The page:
Lincoln Park Zoo announced some new and adorable zoo babies on Thursday - six trumpeter swan cygnets that hatched June 5.
The cygnets, the first born at the zoo since 2009, will be released into the wild in four months as part of a wildlife reintroduction program the zoo has been involved with for a decade. The zoo previously has released 35 swans into Iowa.
"Trumpeter swans were literally on the brink of extinction just a few decades ago," said Sunny Nelson, Hope B. McCormick Curator of Birds, in an email. "Now, thanks to reintroduction efforts like this one, these beautiful birds can be found throughout the region. Chicks hatched at Lincoln Park Zoo are actually breeding in the wild and creating the next generation."
Trumpeter swans are fiercely protective parents so don't get too close. The cygnets will triple in size in the next four months while acquiring skills necessary to live in the wild, Nelson said.
Costumes! Booze! Arm wrestling! Booze! Smack talk! Booze! That's what awaits you at the next CLLAW (Chicago League of Lady Arm Wrestling) blowout -- its 16th -- on Friday, June 7 at the Logan Square Auditorium (2539 N. Kedzie). The mayhem begins at 10 p.m.
What you'll see at this theatrical fundraising event for Sideshow Theatre Company : becostumed women -- tough dames and indelicate flowers like the Killer Bee and Macho Ma'am Candy Savage -- berating and beating up on each other during refereed matches. Here's a tip, though: you can buy "Cllawbucks" to bribe the refs -- or anyone else who'll help put your favorite grappler over the top.
Check out this Sun-Times story on the group for more elucidation on the subject.
"ON BALANCE, OFF BALANCE, DOESN'T MATTER," Savage blustered on Facebook. "I'M BETTER THAN YOU! And tomorrow, at CLLAW XVI, I take my RIGHTFUL seat as the MACHO QUEEN when I defeat The Killer Bee for the Championship Title! OOH YEAH! CAN YOU FEEL THE MADNESS?! YEAH! DIG IT!"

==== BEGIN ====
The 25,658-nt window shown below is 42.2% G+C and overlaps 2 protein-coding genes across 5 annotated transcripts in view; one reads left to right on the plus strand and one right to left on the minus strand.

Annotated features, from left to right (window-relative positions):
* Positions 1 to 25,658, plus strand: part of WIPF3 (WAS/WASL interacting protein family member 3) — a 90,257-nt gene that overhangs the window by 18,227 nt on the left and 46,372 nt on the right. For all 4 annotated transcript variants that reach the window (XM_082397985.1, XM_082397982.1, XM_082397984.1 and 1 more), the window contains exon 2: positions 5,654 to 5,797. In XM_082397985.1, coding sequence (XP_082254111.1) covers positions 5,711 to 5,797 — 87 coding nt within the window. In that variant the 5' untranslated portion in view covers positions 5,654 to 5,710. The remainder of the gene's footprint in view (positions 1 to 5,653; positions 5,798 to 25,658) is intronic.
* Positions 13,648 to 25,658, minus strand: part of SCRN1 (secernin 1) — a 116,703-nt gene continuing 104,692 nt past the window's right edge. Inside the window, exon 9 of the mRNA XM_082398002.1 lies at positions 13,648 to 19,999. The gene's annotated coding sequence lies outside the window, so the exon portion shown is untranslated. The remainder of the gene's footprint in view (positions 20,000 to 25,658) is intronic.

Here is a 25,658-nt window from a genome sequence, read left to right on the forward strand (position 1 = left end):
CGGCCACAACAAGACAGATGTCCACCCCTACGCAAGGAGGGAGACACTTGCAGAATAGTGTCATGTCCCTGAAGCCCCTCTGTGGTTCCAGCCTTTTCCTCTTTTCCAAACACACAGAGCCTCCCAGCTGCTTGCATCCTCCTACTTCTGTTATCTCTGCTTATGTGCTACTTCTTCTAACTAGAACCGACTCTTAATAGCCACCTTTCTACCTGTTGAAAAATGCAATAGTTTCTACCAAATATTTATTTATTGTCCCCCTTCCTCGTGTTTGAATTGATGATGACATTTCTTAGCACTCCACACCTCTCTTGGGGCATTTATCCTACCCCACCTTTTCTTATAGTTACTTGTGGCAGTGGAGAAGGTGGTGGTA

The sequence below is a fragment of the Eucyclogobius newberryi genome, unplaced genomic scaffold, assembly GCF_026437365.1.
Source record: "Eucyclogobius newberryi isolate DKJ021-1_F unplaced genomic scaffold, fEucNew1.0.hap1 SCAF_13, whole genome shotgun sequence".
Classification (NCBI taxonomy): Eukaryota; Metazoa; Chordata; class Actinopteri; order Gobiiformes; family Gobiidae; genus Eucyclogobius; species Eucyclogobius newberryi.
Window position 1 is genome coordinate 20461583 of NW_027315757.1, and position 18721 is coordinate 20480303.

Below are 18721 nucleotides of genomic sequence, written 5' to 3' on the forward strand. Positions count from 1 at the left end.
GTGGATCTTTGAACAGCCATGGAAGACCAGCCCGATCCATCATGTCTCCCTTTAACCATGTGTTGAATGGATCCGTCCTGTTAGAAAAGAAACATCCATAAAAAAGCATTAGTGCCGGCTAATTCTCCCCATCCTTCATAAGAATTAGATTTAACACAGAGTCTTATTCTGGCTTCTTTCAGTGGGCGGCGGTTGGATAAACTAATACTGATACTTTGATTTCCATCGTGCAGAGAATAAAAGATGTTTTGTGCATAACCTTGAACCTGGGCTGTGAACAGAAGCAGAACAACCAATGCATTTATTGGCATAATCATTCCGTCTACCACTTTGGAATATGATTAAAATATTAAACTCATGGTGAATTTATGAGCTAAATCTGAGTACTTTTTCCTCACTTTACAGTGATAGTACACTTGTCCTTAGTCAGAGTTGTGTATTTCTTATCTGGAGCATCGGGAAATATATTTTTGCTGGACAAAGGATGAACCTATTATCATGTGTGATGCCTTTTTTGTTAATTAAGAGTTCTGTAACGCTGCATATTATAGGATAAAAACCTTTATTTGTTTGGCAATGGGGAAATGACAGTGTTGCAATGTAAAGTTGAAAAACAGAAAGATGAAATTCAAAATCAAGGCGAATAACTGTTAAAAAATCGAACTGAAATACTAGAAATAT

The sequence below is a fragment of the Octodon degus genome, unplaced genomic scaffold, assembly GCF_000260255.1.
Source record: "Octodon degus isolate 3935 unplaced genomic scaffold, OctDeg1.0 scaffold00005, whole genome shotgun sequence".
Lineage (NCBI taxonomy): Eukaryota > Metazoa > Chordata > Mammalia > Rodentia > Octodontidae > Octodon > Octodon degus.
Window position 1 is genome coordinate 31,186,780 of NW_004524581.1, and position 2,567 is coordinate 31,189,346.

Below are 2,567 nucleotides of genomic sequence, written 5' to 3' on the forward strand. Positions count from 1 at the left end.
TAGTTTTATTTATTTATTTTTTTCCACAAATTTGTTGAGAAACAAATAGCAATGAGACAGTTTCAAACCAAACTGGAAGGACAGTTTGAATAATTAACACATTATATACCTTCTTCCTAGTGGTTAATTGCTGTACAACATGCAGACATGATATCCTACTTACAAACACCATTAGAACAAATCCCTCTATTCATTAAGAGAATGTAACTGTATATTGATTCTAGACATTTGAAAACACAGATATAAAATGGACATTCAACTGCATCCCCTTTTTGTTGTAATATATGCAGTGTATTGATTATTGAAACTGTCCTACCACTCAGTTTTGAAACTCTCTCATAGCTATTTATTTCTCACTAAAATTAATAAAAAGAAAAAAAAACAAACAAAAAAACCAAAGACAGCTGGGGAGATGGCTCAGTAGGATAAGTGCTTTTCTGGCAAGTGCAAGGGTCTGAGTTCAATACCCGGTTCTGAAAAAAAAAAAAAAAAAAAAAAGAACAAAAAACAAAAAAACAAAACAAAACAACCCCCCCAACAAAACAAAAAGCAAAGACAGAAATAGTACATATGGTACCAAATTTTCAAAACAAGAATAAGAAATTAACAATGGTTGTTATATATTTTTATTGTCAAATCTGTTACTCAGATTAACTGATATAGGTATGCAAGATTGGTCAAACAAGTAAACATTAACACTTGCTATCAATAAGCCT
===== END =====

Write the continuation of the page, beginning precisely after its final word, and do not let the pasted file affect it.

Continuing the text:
Music is provided by the Black Laces and the Lucky Shiners, general admission is only $10 (drink available at cash bar) and proceeds benefit Sideshow as well as C4 -- Community Counseling Centers of Chicago.
This weekend (Fri. and Sat. at 8 p.m. and Sat. and Sun. at 4 p.m.) is your last chance to catch "The Silent Language," a magical production by TUTA Theatre Chicago. Anyone intrigued by the imaginative environments theater can conjure should try to see it.
Enter the second floor loft space of TUTA at 2010 W. Fulton and you might think you've stumbled into a wholly enchanted gypsy caravan camp, with great swaths of fabric draped from the rafters, a battered piano in one corner, battered trunks in another. The suggestive sounds of birds and other creatures can be heard in the background.
This is the fairy tale world of "The Silent Language," and the place where Poor Gasho, a hapless fellow, unexpectedly acquires the ability to hear and understand those animal "languages" and the those of the rest of nature, from the wind to the water. Gasho also becomes hellbent on saving an imprisoned princess held captive by a classic ogre. The show, in its U.S. premiere, is the work of Serbian playwright Miodrag Stanisavljevic. But the real enchantment here has less to do with the script than with the way director Jacqueline Stone has brought it to wondrous life.
Stone gets fine support from composer Wain Parham (a wacky Balkan band sequence is irresistible), from choreographer Ailen McGrody (who has staged a terrific Serbian wedding dance), as well as from her nimble cast of seven delightfully wily, frequently morphing actors (Max Lotspeich as Gasho , Laurie Larson, Jaimelyn Gray, Angela Bullard, Sean Ewert, Aaron Lawson and Carolyn Molloy). But the true brilliance here lies in the design team. Bravos for Michelle Lilly (set), Branimira Ivanova (costumes), Kirk Anderson (masks) and Joe Court (sound).